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Sustainable Flooring Options for Your New Home

Sustainable Flooring Options for Your New Home

Nowadays, green living is all the rage – and for a good reason. Our planet is in desperate need of more thoughtful consumerism and sustainable options. While it’s easy to go green when it comes to most daily habits, things are a bit more complicated when building or remodeling a home. Aside from choosing colors and styles of materials that fit into your budget, you might want to consider their sustainability, as well. Many people are hesitant to explore eco-friendly materials since they think they must be expensive and hard to come across. However, finding sustainable flooring options for your new home has never been easier.

Hardwood flooring

You’ll probably be relieved to learn that one of the most popular flooring options for homes is sustainable. Hardwood flooring has been around for ages, and it’s easy to understand why. It comes from renewable sources, it’s durable, biodegradable, and easy to maintain. However, even though wood is natural, there are things to consider when choosing the right option for your new home.

It’s best to opt for sustainably harvested wood as deforestation is a huge problem you surely don’t want to contribute to when trying to become more eco-friendly. Since this option is usually on the more expensive side, engineered hardwood flooring might be a better choice for those with a limited budget. This is an even more sustainable alternative as it uses skinny solid wood veneers on top of layers of plywood.

If you’re looking for extra sustainability, consider reclaimed or recycled hardwood flooring. Reusing and repurposing are at the core of eco-friendly living, so applying these principles will undoubtedly have you feeling proud of your green self.

Cork flooring

Unlike hardwood, cork flooring is a relatively new option on the market. Cork is harvested from the bark of the cork oak tree. What makes it sustainable is the fact that trees don’t need to be cut down, and their bark grows back. The material is allergy-friendly and has excellent insulation properties. There are various designs appropriate for any room in your house, from cork combined with other materials to pre-consumer cork waste. Cork flooring is a cheaper alternative to hardwood, but its quality and design are still up to par.

Linoleum

When exploring sustainable flooring options for your new home, many people disregard linoleum, thinking it is the same as vinyl. While the two look similar, they don’t have anything else in common. Vinyl is a synthetic material harmful to both our planet and our health. On the other hand, linoleum is made from linseed oil and other natural elements. This is an excellent sustainable choice as its production doesn’t require excessive use of energy. At the end of its lifecycle, linoleum can be burned for fuel, which provides a similar amount of energy as its production. Additionally, the material is durable and long-lasting, which is essential for turning your home into a sustainable haven.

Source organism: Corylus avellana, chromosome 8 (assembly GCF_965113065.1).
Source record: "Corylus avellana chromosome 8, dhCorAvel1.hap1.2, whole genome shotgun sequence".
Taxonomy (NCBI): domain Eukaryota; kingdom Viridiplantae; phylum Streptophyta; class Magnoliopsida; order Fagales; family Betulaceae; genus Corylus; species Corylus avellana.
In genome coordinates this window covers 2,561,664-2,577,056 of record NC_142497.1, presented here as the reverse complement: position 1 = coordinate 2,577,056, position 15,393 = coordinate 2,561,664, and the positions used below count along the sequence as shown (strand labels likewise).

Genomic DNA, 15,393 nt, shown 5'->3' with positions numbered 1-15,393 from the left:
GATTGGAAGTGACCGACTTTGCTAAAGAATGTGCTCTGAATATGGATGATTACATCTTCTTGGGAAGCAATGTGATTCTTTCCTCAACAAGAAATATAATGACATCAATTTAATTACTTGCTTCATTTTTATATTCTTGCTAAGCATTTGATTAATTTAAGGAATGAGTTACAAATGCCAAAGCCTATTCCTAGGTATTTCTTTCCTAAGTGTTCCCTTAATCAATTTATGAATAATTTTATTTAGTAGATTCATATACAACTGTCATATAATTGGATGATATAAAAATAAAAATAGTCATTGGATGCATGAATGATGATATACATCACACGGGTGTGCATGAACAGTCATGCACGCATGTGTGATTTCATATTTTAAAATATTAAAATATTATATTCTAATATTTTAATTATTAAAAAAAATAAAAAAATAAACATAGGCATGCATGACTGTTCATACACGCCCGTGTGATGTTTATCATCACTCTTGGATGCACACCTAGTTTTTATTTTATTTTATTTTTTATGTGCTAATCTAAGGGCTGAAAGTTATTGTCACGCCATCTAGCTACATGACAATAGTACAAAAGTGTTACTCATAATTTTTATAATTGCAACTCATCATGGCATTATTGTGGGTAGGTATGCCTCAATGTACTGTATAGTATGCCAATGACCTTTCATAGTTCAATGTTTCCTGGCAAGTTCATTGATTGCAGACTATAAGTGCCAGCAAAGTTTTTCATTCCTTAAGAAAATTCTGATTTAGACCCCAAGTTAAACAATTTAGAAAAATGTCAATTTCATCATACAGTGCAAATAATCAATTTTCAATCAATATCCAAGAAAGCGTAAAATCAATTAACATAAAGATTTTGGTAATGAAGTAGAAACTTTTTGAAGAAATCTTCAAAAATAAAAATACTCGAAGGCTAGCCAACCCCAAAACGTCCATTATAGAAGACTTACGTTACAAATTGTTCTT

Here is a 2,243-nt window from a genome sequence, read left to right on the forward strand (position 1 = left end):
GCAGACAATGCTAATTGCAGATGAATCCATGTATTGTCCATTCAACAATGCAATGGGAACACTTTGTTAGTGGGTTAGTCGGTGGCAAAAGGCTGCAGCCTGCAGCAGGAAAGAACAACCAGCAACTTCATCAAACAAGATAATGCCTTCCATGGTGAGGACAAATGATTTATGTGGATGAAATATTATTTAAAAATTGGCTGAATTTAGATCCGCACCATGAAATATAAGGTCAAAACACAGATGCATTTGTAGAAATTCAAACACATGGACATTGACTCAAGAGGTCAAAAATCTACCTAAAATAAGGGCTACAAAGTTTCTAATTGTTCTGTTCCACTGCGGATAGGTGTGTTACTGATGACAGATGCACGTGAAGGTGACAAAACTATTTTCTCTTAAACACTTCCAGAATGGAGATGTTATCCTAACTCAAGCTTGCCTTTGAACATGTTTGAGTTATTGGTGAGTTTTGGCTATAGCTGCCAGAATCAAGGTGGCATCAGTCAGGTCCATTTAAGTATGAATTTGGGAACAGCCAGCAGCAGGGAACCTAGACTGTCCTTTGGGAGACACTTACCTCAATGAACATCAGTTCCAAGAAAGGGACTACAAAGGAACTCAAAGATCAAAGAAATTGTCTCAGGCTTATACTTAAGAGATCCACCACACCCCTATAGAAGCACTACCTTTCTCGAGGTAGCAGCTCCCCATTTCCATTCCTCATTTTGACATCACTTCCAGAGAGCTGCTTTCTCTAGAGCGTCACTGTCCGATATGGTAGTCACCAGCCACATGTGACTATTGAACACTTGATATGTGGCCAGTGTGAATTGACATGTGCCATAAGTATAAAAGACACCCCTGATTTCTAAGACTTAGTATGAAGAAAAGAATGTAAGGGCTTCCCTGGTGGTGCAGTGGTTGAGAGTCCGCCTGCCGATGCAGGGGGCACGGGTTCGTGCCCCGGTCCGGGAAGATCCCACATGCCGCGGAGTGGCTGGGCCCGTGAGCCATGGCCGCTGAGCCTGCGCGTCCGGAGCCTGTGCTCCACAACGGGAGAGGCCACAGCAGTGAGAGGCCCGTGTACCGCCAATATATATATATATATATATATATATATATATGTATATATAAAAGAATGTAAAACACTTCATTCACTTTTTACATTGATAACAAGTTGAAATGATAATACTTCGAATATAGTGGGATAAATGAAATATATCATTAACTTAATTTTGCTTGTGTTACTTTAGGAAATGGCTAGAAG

Since linoleum is both practical and affordable, it might be a smart choice for renters and homeowners looking to pinch a few bucks. Moving into a new home while trying to stay green and within budget is not easy. For those who want to make the whole relocation process sustainable, some serious budgeting is necessary. Therefore, opting for linoleum can alleviate some costs and allow everything to go according to plan.

Bamboo flooring

It’s impossible to talk about sustainable materials without mentioning bamboo. Bamboo is known for being one of the fastest-growing plants, making it much more eco-friendly than wood. It is an excellent option for those looking to achieve the hardwood look without the hardwood prices. Both are equally sturdy and long-lasting; therefore, you can rest assured knowing that the cost of bamboo won’t sacrifice its quality.

Contrary to popular belief, bamboo flooring doesn’t have to be light. It comes in different shades and styles, and you can even apply finishing products if needed.

However, it’s important to note this flooring material doesn’t always leave the smallest carbon footprint. Bamboo grows mainly in Vietnam and China, which means it has to travel a long way to get to consumers. Instead, try to find locally manufactured (if possible) bamboo flooring with an FSC certificate to ensure it carries the least amount of green guilt possible.

Bio-based flooring panels

If you are interested in adding more personality to your home, you might want to explore unique patterns for your floor. Bio-based panels can be an excellent place to start. Sustainable paneling is usually made from wheat, sorghum, hemp, and wood – it doesn’t get much more natural than that.

Although most people think elegance and sustainability don’t go hand in hand, this couldn’t be further from the truth.

Stone tiles

Sustainable flooring options don’t lack luxury either. Stone flooring is one of the most natural and beautiful options on the market. However, its beauty usually comes with a hefty price tag. Opting for stone tiles can be an excellent choice for warmer climates. If your budget allows, that is. It is easy to maintain, and there are various types and colors of stone to choose from according to the style you want to achieve.

Final words

When exploring sustainable flooring options for your new home, it is vital to remember that you don’t need to sacrifice style in an attempt to go green. An abundance of alternatives allows you to achieve any look you want without much hassle. However, each option has its pros and cons depending on your needs and preferences. Through thorough research and careful budgeting, there truly is no limit to chic sustainability.

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